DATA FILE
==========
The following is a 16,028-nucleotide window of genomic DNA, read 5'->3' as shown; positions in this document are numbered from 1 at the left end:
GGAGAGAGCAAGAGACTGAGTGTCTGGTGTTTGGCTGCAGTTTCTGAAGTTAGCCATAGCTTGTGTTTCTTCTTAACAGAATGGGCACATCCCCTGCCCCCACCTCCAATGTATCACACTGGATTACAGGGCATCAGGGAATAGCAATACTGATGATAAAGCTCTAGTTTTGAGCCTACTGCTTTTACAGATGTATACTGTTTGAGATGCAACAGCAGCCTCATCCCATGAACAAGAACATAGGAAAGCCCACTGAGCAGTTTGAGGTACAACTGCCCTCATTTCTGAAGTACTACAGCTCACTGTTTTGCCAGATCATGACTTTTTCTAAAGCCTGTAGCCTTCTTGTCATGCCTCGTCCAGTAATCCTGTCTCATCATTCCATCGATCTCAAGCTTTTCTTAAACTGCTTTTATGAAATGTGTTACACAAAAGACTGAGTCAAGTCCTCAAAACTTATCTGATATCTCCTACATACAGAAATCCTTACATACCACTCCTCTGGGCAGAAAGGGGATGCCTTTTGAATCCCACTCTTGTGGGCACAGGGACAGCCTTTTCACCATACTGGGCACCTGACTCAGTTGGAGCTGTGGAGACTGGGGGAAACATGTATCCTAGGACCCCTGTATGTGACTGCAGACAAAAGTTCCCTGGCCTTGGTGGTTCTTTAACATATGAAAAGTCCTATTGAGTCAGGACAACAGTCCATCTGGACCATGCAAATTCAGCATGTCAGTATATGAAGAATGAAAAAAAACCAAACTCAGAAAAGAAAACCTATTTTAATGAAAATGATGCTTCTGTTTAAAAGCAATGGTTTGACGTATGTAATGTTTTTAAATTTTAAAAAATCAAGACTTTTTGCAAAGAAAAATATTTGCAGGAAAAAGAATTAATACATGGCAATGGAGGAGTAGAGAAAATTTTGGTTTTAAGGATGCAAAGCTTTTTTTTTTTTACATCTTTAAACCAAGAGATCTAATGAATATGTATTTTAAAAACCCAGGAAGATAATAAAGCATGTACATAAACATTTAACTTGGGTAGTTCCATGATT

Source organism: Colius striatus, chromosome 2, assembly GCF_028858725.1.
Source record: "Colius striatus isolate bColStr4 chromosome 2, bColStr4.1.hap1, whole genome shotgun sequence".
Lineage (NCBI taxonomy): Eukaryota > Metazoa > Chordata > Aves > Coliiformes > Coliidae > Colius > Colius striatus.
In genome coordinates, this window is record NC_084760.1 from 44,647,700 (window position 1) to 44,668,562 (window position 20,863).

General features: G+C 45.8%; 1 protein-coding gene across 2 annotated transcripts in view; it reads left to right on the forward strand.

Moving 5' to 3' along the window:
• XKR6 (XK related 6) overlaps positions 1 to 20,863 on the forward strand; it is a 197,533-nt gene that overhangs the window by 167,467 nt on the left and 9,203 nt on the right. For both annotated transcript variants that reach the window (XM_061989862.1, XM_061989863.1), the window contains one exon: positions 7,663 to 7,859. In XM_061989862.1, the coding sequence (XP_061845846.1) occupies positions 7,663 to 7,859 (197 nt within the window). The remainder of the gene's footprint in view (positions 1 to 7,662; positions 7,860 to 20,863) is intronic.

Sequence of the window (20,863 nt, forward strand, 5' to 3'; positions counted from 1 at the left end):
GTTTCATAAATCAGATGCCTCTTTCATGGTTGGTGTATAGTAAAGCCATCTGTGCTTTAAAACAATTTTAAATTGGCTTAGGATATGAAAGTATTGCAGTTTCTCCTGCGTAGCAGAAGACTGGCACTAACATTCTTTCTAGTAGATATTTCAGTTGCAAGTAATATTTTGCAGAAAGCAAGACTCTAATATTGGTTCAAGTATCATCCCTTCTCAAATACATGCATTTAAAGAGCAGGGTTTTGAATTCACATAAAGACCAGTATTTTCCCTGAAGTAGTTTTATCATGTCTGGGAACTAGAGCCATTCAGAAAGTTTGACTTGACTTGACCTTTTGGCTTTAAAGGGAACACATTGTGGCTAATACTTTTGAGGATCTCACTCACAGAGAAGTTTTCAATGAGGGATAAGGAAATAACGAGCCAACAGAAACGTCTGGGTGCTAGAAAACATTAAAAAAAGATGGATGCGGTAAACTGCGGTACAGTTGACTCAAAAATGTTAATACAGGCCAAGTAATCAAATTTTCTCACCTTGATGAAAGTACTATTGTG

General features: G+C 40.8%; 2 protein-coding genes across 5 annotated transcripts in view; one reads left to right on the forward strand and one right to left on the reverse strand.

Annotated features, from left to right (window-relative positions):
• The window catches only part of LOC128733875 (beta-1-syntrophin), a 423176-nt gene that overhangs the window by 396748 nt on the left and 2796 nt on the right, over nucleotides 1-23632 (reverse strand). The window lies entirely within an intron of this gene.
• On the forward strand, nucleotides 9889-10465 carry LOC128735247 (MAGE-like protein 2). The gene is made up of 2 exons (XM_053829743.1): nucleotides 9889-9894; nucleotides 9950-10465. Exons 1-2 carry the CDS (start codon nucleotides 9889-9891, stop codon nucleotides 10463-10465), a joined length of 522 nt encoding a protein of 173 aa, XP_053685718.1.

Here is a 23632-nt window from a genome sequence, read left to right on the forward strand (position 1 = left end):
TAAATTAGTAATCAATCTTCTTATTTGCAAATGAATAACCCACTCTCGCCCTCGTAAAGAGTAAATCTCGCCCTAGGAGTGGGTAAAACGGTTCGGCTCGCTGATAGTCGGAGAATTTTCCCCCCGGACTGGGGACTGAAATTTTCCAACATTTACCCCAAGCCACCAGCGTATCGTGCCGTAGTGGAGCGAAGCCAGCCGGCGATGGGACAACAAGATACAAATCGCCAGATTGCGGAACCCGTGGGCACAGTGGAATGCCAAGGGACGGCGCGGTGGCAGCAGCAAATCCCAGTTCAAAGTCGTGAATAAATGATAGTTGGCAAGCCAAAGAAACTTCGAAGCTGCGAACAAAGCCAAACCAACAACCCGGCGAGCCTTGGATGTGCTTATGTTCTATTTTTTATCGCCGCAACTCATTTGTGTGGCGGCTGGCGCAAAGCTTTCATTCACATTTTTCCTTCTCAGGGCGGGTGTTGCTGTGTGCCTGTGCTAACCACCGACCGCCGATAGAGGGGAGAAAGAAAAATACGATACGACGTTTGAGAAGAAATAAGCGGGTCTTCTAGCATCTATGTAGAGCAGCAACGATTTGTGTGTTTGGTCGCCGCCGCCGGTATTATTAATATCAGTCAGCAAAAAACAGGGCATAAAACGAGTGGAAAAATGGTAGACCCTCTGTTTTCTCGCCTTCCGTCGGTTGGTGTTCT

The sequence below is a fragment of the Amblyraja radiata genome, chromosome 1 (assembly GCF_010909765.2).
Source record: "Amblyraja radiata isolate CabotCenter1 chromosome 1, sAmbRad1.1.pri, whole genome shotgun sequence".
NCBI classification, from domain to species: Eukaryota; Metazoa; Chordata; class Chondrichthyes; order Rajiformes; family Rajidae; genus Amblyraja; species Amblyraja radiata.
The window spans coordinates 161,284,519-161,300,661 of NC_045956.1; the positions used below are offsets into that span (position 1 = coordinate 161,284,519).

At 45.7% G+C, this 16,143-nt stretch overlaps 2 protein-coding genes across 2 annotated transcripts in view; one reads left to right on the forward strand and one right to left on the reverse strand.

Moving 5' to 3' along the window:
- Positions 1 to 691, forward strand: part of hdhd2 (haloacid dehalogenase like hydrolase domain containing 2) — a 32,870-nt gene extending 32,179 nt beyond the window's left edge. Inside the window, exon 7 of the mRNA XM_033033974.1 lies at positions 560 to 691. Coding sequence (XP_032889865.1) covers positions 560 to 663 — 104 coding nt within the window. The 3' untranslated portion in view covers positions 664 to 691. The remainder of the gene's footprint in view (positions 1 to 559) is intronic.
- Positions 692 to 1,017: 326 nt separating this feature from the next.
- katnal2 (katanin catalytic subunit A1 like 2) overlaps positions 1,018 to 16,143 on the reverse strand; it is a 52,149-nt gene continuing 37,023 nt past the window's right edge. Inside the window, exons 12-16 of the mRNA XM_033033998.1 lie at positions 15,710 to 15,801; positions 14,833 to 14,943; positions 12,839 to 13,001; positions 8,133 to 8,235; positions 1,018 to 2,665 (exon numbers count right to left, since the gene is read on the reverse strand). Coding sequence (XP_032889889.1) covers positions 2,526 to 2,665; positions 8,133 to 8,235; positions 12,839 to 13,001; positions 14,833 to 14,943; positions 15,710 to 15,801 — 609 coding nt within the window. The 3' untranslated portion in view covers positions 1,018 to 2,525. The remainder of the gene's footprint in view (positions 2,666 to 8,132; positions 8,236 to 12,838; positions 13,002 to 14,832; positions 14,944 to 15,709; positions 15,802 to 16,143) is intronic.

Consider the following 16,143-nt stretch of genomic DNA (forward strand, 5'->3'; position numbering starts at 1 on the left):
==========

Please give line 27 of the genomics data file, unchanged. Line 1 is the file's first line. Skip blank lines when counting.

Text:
Consider the following 16,143-nt stretch of genomic DNA (forward strand, 5'->3'; position numbering starts at 1 on the left):